So, schools need to support students to understand and hone discipline, organisation, attention to detail, independent work habits, self-awareness, communication, collaboration, creativity, critical thinking, the capacity to reflect, goal setting, persistence in the face of challenges, and how to productively act on feedback. Add to this citizenship, global competencies and cultural competence. Yet content knowledge, transferrable skills, competencies and capabilities are on their own not sufficient to prepare students to succeed in a future which is likely to be uncertain and complex. As Head of Teaching and Learning at my K-12 school, I am constantly considering not only what and how students and teachers learn, but also the optimal conditions for that learning—made up of environment, relationships, culture, values and wellbeing. (A focus on student wellbeing includes teacher wellbeing which, as Harding et al. found, is associated with student wellbeing and the quality of the teacher-student relationship.)

Wellbeing is about purpose, belonging, sense of self and hope, as well as physical wellness and feelings of happiness, joy, hope and satisfaction. It is physical, emotional, social, cognitive and spiritual. It is the feeling of living well, and of living a life of positive contribution. Martin Seligman’s PERMA theory of wellbeing outlines those things that allow each of us to live well: (P) Positive emotions, (E) Engagement in a task, (R) Relationships, (M) Meaning, and (A) Accomplishments.

In his paper ‘The right drivers for whole-system success’ Michael Fullan draws together learning and wellbeing and argues for their seamless integration. The OECD Education 2030 report identities learner wellbeing as key to today’s students being successful in their futures. Learning and wellbeing are reflected in two of the United Nations’ Sustainable Development Goals: Goal 3 (Good health and wellbeing), and Goal 4 (Quality education). Their integration comes into even sharper focus when we see the diminishing wellbeing among our students. The 2020 Headspace Youth Mental Health survey of over 4000 Australian young people revealed that in 2020 34% reported high or very high levels of psychological distress. The 2020 Mission Australia Youth Survey captured responses from over 25000 young Australians between the ages of 15 and 19. 42.6% felt stressed either all of the time or most of the time. Respondents identified their biggest personal concerns as coping with stress (42.5%), mental health (33.9%), body image (33%), and school or study problems (32.4%). COVID-19 was also much-mentioned as causing a raft of concerns including those around education, isolation, financial distress and mental health. Schools are addressing issues of student mental and physical health with intentional structures, supports, resources and programs.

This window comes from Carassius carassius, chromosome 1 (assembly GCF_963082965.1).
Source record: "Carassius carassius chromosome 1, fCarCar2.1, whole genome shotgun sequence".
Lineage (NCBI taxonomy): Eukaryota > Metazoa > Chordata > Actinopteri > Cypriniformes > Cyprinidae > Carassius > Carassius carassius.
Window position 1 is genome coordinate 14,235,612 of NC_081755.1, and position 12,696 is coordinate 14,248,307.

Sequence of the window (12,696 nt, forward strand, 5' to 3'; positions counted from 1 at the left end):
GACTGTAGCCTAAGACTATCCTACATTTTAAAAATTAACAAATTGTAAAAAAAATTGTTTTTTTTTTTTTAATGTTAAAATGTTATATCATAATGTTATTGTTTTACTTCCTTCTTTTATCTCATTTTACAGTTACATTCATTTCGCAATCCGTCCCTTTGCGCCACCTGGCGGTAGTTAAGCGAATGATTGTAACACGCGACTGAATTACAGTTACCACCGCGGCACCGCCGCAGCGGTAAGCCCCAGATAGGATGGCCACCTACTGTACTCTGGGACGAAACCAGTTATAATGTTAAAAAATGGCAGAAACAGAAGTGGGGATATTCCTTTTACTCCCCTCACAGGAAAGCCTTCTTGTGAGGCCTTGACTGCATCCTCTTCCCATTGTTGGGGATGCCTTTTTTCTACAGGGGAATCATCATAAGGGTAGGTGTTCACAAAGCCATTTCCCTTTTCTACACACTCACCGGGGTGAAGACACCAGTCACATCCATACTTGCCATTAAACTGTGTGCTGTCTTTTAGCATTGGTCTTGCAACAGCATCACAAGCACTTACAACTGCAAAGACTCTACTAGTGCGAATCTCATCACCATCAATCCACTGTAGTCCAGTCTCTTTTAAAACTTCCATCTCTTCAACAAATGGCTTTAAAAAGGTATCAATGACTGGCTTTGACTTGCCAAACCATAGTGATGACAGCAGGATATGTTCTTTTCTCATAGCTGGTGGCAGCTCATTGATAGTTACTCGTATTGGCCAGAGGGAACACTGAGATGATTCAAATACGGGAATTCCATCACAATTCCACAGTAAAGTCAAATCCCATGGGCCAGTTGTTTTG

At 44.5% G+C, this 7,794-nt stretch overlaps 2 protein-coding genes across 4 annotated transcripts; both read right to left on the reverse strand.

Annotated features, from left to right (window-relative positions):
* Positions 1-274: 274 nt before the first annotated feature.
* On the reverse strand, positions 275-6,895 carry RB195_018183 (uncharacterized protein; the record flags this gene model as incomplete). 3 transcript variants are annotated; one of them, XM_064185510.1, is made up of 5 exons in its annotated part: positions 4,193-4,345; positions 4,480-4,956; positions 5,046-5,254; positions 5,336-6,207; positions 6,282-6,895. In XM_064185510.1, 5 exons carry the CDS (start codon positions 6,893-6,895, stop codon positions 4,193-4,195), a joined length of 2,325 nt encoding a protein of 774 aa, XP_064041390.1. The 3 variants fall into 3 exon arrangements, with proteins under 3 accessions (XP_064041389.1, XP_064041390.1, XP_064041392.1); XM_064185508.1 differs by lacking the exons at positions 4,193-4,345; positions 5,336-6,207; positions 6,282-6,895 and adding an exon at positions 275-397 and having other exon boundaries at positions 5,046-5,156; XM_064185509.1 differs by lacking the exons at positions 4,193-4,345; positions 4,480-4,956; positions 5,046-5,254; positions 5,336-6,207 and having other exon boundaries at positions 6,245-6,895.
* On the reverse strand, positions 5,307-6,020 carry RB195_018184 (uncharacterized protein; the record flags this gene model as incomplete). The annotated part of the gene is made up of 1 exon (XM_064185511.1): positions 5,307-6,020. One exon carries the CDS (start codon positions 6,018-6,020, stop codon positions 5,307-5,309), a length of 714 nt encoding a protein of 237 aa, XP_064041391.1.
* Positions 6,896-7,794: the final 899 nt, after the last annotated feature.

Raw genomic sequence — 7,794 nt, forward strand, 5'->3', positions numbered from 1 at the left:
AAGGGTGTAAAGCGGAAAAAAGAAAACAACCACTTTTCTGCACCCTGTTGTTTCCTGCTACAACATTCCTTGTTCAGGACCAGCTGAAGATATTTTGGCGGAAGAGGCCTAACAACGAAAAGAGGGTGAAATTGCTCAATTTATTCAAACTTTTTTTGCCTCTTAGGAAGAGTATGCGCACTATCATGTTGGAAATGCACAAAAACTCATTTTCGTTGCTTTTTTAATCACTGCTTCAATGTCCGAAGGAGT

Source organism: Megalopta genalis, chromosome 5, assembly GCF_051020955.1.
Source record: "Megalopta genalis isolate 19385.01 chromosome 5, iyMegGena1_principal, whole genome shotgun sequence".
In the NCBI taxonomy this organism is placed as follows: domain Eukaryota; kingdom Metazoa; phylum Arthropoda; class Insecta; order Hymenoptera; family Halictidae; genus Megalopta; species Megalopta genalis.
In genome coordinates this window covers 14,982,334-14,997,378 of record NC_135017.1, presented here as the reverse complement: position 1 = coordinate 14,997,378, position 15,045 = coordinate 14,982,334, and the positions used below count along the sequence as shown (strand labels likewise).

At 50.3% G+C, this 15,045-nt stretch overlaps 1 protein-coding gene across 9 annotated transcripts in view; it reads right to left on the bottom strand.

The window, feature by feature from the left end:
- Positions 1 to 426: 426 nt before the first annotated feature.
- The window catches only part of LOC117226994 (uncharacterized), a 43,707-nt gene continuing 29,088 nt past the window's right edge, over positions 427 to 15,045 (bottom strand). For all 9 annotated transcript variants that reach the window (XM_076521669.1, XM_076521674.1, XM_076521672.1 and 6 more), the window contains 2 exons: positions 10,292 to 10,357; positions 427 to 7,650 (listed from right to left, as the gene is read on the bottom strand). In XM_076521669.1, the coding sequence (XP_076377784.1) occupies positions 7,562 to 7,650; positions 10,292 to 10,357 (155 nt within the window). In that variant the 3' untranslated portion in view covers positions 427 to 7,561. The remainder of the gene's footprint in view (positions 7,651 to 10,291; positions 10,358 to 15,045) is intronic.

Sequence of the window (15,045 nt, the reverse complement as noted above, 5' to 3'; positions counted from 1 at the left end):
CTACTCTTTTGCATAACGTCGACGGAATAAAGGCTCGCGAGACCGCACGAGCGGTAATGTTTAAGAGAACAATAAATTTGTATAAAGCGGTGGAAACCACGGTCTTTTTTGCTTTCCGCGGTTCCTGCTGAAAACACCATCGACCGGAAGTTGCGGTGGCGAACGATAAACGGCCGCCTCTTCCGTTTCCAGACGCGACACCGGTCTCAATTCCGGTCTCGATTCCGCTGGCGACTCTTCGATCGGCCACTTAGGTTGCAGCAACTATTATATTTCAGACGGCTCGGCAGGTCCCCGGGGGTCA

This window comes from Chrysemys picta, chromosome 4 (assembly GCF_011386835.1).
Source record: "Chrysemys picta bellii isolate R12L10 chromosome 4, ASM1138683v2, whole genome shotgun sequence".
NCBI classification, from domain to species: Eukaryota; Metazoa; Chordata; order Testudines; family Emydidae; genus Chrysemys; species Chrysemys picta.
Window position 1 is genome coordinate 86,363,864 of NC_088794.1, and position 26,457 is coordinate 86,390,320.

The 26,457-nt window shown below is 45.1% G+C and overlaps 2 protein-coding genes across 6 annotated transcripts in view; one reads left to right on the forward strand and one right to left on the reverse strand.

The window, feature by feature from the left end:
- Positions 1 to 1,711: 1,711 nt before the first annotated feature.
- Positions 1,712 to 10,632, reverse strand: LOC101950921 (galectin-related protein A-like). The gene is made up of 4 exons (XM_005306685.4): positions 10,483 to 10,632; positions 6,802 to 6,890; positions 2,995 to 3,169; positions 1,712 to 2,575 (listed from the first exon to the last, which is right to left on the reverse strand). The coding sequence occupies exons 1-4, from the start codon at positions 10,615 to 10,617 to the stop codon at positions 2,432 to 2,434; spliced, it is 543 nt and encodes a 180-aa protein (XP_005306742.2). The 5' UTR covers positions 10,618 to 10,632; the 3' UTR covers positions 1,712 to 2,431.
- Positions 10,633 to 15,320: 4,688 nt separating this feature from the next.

If COVID-19 and remote learning have taught us anything, it is the relational, social and community value of schools and classrooms. As Michael Fullan and Mary Jean Gallagher explain in their 2020 book The Devil is in the Details, powerful learning is interconnected with wellness, resilience, and connection to the world. ‘Being well’ contributes not only to physical, mental, and emotional health, but also to learning, success and fulfilment. And learning well contributes to success and to feelings of curiosity, excitement, purpose, and satisfaction. Although we often talk about our children’s learning and wellbeing separately, they are two sides of the same coin.